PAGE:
"If your politics are rooted in the contemporary anti-Black, misogynist, homophobic conservatism, then we are not serving the same God. Period."
"I often ask myself whether I really do worship the same God of white religious conservatives."
"This God isn’t the God that I serve. There is nothing holy, loving, righteous, inclusive, liberatory or theologically sound about him. He might be “biblical” but he’s also an asshole."
I'm not overly interested in the main thrust of the article. The piece is basically a rant designed to be click-bait and it worked. However, one comment stood out as particularly odd to me:
To be clear, because I’m an academic, I get static often from folks who wonder how I could dare ally myself in name and religious affiliation with the kind of morally misguided, politically violent people who think it reasonable to force women to have babies they do not want and who think their opinions about whom and how others should marry matters even a little bit.So for Professor Crunk, imagined political violence trumps the actual physical violence of burning and dismembering unwanted babies. I mean, they're babies these women don't want. These ladies shouldn't have to experience the political violence of right-wing misogynists peacefully advocating for the end of brutally violent practices such as late-term abortions.
Because she's an "academic," Professor Crunk has to explain to the intelligentsia why she would associate with such riff-raff. Thankfully she has a helpful explanation: Christians who don't support abortion on demand aren't Christians at all. They serve a different god.
I appreciate Prof. Crunk's openness and transparency. As Dennis Prager often says, "I prefer clarity over agreement." This subject has actually been a point of discussion and debate for decades. As far back as 1921 J. Gresham Machen stated in an address later published as Christianity & Liberalism: "The chief modern rival of Christianity is 'liberalism.' An examination of the teachings of liberalism will show that at every point the liberal movement is in opposition to the Christian message."
Gresham would probably agree with Prof. Crunk's conclusion that they serve different gods. Gresham wrote, "Christianity differs from liberalism, then, in the first place, in its conception of God. But it also differs in its conception of man. Modern liberalism has lost all sense of the gulf that separates the creature from the Creator; its doctrine of man follows naturally from its doctrine of God." Crunk states this perspective of modern liberalism plainly when she writes, "We refuse to pretend as though the main story of Jesus’ resurrection was that he ‘died for our sins.’" She goes to state, "We need to reclaim the narrative of Jesus’ life and death from the evangelical right." Because she is an academic, I'm certain that Prof. Crunk's failure to mention "resurrection" along with "life and death" was no oversight. Jesus minus atonement for sins and a bodily resurrection, then, would certainly qualify as a Jesus very different from the Jesus of Scripture.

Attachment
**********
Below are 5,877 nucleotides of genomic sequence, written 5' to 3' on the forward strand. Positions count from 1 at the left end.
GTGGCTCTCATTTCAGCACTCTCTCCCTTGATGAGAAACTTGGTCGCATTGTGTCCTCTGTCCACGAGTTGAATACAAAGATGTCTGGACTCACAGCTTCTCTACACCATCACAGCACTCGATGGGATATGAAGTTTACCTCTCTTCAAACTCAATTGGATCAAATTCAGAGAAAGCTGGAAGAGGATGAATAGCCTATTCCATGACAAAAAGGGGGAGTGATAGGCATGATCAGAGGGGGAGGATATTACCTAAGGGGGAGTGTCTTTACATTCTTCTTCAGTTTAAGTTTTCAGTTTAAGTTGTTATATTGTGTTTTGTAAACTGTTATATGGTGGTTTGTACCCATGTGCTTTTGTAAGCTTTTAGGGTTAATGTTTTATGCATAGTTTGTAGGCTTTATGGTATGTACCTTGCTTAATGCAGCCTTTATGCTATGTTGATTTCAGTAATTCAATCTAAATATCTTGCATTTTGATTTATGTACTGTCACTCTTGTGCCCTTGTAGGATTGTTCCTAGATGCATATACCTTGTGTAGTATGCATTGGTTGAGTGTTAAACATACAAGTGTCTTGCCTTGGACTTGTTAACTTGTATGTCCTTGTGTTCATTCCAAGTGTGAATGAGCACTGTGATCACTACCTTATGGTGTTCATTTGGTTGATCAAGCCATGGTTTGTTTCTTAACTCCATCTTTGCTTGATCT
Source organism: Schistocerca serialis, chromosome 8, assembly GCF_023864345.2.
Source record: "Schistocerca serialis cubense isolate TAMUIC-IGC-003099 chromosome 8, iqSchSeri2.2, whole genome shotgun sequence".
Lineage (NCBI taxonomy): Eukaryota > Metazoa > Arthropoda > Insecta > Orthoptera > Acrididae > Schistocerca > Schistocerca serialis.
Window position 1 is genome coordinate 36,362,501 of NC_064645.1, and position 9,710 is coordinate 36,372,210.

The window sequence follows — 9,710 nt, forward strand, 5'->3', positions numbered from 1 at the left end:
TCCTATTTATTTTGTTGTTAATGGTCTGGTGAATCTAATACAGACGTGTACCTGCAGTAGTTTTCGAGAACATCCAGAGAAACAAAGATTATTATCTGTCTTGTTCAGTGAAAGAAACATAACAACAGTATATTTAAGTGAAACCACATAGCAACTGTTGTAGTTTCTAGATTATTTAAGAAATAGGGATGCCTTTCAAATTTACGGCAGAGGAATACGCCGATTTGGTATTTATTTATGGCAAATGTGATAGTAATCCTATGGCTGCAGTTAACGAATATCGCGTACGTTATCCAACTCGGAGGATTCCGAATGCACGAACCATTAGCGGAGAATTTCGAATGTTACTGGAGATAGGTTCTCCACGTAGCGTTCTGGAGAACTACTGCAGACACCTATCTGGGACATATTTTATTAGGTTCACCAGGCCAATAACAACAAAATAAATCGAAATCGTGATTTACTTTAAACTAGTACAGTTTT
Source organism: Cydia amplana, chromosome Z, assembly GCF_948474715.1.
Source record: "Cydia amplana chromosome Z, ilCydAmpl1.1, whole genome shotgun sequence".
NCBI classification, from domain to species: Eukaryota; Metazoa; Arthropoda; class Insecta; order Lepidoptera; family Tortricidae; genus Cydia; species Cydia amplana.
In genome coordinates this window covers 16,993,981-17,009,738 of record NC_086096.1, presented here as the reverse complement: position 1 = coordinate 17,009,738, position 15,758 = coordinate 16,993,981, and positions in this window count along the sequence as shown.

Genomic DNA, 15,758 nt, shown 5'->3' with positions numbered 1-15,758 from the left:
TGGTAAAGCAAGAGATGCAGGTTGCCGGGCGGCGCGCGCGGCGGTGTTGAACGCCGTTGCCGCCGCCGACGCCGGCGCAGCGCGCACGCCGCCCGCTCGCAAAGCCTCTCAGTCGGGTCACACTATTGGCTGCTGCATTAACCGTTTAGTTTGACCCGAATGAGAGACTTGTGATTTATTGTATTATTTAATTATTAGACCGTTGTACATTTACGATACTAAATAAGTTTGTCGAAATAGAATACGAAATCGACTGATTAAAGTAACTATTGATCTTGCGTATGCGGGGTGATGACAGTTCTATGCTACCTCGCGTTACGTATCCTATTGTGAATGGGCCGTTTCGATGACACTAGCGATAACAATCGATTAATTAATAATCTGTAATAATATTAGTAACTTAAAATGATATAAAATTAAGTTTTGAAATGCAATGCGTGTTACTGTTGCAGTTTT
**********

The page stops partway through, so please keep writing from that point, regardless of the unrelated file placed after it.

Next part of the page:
I agree with Ms. Cooper when she states, "We need to be better in discussing the ways Jesus represented a threat to his empire, that his teachings disrupt power structures." Conservative Christians have begun to do a better job of addressing these aspects of Jesus's ministry in recent years thanks to the work of scholars such as Tom Wright and Scot McKnight.
Cooper might possibly have found a foothold of common ground with conservative Christians had she invited conservatives to explore these areas of empire and power structures in relation to "people of color, queer people and poor women." Instead, she settled for making it clear to her fellow "academics" that she's not one of those bigoted, misogynist, white supremacist Christians.
Professor Crunk may be right: "This white, blond-haired, blue-eyed, gun-toting, Bible-quoting Jesus of the religious right is a god of their own making." But if her alternative Jesus is merely, "a man who came, radically served his community, challenged the unjust show of state power, embraced children, working-class men and promiscuous women and sexual minorities (eunuchs)," then Brittney Cooper also has a "made-up God." I'll put it as Cooper did: "This God isn’t the God that I serve."